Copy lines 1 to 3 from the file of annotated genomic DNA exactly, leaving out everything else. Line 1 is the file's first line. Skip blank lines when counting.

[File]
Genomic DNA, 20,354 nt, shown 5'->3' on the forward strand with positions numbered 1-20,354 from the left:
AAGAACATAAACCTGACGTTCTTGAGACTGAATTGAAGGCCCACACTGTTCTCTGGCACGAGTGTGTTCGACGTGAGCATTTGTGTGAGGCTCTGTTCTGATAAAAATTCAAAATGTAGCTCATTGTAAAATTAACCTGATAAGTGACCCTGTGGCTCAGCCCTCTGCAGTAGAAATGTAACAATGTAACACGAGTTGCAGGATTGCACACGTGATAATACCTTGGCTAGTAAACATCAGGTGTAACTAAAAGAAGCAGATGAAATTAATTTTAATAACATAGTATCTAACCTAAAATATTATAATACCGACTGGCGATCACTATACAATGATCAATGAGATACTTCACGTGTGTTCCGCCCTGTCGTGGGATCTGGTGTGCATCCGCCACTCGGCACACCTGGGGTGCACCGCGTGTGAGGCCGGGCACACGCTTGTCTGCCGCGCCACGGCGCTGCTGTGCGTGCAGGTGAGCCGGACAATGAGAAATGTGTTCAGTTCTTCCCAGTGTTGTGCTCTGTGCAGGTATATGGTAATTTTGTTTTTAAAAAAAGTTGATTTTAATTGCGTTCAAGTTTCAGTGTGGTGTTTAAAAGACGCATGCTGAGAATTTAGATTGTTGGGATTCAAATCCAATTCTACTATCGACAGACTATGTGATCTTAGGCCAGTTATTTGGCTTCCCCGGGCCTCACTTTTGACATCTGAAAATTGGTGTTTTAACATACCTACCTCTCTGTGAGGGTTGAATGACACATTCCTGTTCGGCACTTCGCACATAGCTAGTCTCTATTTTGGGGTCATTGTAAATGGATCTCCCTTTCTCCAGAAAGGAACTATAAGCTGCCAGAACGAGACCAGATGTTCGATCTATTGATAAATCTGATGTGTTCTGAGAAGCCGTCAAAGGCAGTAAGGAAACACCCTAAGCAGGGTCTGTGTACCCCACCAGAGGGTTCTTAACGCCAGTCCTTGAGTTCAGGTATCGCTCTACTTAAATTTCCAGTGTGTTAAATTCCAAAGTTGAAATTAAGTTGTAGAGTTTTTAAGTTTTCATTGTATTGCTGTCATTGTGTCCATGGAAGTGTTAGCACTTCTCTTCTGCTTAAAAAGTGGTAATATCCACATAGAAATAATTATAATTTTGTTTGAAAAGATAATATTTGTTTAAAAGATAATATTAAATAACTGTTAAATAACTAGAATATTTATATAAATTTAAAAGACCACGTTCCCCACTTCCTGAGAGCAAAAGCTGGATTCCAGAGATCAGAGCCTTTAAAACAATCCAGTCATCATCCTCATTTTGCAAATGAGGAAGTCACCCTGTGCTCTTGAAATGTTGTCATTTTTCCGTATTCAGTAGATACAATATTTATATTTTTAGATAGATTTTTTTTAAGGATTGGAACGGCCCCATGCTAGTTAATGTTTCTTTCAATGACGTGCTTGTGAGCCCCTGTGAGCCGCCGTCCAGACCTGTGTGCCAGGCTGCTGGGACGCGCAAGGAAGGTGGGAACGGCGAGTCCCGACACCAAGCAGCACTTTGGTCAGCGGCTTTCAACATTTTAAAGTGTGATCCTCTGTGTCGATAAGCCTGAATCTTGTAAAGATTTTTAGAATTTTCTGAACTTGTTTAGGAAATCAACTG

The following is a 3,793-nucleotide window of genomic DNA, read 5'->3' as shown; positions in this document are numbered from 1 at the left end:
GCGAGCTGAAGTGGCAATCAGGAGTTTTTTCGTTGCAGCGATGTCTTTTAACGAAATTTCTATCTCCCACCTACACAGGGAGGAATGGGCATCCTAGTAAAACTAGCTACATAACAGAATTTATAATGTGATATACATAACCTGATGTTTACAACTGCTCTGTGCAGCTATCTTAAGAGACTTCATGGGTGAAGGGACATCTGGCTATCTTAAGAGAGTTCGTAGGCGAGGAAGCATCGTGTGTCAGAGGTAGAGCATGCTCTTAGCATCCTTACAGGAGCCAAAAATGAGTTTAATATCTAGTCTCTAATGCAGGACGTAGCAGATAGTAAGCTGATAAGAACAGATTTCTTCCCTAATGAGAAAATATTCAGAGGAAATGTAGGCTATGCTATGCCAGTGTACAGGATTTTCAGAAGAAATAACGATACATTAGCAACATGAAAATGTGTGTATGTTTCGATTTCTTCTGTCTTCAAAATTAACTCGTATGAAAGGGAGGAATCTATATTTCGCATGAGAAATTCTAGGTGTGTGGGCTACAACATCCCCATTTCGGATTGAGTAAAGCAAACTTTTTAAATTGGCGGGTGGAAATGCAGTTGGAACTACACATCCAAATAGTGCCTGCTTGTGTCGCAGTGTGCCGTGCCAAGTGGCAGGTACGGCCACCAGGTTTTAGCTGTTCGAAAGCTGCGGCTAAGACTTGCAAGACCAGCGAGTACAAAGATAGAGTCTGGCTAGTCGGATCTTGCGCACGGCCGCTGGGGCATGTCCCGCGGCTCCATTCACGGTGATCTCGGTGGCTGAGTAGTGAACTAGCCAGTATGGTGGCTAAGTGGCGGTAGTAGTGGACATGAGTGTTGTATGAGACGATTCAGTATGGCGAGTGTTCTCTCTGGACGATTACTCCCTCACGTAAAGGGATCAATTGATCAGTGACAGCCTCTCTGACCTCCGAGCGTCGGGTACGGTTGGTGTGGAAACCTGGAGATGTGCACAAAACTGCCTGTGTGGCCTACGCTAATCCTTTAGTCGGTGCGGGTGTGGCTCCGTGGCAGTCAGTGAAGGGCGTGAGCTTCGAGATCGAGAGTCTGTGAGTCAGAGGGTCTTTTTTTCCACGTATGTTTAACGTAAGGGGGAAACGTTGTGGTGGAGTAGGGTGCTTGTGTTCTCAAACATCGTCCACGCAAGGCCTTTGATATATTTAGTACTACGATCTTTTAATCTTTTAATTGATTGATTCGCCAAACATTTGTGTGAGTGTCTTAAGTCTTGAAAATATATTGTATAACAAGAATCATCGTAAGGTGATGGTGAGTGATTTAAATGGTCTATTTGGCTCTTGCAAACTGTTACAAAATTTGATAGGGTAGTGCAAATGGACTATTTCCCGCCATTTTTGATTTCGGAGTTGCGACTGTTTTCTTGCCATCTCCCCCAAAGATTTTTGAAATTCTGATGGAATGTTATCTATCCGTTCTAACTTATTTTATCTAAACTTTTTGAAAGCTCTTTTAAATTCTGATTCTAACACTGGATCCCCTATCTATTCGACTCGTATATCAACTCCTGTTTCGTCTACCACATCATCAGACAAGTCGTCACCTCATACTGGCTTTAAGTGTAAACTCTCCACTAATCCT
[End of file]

Genomic DNA, 20,354 nt, shown 5'->3' on the forward strand with positions numbered 1-20,354 from the left:
AAGAACATAAACCTGACGTTCTTGAGACTGAATTGAAGGCCCACACTGTTCTCTGGCACGAGTGTGTTCGACGTGAGCATTTGTGTGAGGCTCTGTTCTGATAAAAATTCAAAATGTAGCTCATTGTAAAATTAACCTGATAAGTGACCCTGTGGCTCAGCCCTCTGCAGTAGAAATGTAACAATGTAACACGAGTTGCAGGATTGCACACGTGATAATACCTTGGCTAGTAAACATCAGGTGTAACTAAAAGAAGCAGATGAAATTAATTTTAATAACATAGTATCTAACCTAAAATATTATAATACCGACTGGCGATCACTATACAATGATCAATGAGATACTTCACGTGTGTTCCGCCCTGTCGTGGGATCTGGTGTGCATCCGCCACTCGGCACACCTGGGGTGCACCGCGTGTGAGGCCGGGCACACGCTTGTCTGCCGCGCCACGGCGCTGCTGTGCGTGCAGGTGAGCCGGACAATGAGAAATGTGTTCAGTTCTTCCCAGTGTTGTGCTCTGTGCAGGTATATGGTAATTTTGTTTTTAAAAAAAGTTGATTTTAATTGCGTTCAAGTTTCAGTGTGGTGTTTAAAAGACGCATGCTGAGAATTTAGATTGTTGGGATTCAAATCCAATTCTACTATCGACAGACTATGTGATCTTAGGCCAGTTATTTGGCTTCCCCGGGCCTCACTTTTGACATCTGAAAATTGGTGTTTTAACATACCTACCTCTCTGTGAGGGTTGAATGACACATTCCTGTTCGGCACTTCGCACATAGCTAGTCTCTATTTTGGGGTCATTGTAAATGGATCTCCCTTTCTCCAGAAAGGAACTATAAGCTGCCAGAACGAGACCAGATGTTCGATCTATTGATAAATCTGATGTGTTCTGAGAAGCCGTCAAAGGCAGTAAGGAAACACCCTAAGCAGGGTCTGTGTACCCCACCAGAGGGTTCTTAACGCCAGTCCTTGAGTTCAGGTATCGCTCTACTTAAATTTCCAGTGTGTTAAATTCCAAAGTTGAAATTAAGTTGTAGAGTTTTTAAGTTTTCATTGTATTGCTGTCATTGTGTCCATGGAAGTGTTAGCACTTCTCTTCTGCTTAAAAAGTGGTAATATCCACATAGAAATAATTATAATTTTGTTTGAAAAGATAATATTTGTTTAAAAGATAATATTAAATAACTGTTAAATAACTAGAATATTTATATAAATTTAAAAGACCACGTTCCCCACTTCCTGAGAGCAAAAGCTGGATTCCAGAGATCAGAGCCTTTAAAACAATCCAGTCATCATCCTCATTTTGCAAATGAGGAAGTCACCCTGTGCTCTTGAAATGTTGTCATTTTTCCGTATTCAGTAGATACAATATTTATATTTTTAGATAGATTTTTTTTAAGGATTGGAACGGCCCCATGCTAGTTAATGTTTCTTTCAATGACGTGCTTGTGAGCCCCTGTGAGCCGCCGTCCAGACCTGTGTGCCAGGCTGCTGGGACGCGCAAGGAAGGTGGGAACGGCGAGTCCCGACACCAAGCAGCACTTTGGTCAGCGGCTTTCAACATTTTAAAGTGTGATCCTCTGTGTCGATAAGCCTGAATCTTGTAAAGATTTTTAGAATTTTCTGAACTTGTTTAGGAAATCAACTG

The following is a 3,793-nucleotide window of genomic DNA, read 5'->3' as shown; positions in this document are numbered from 1 at the left end: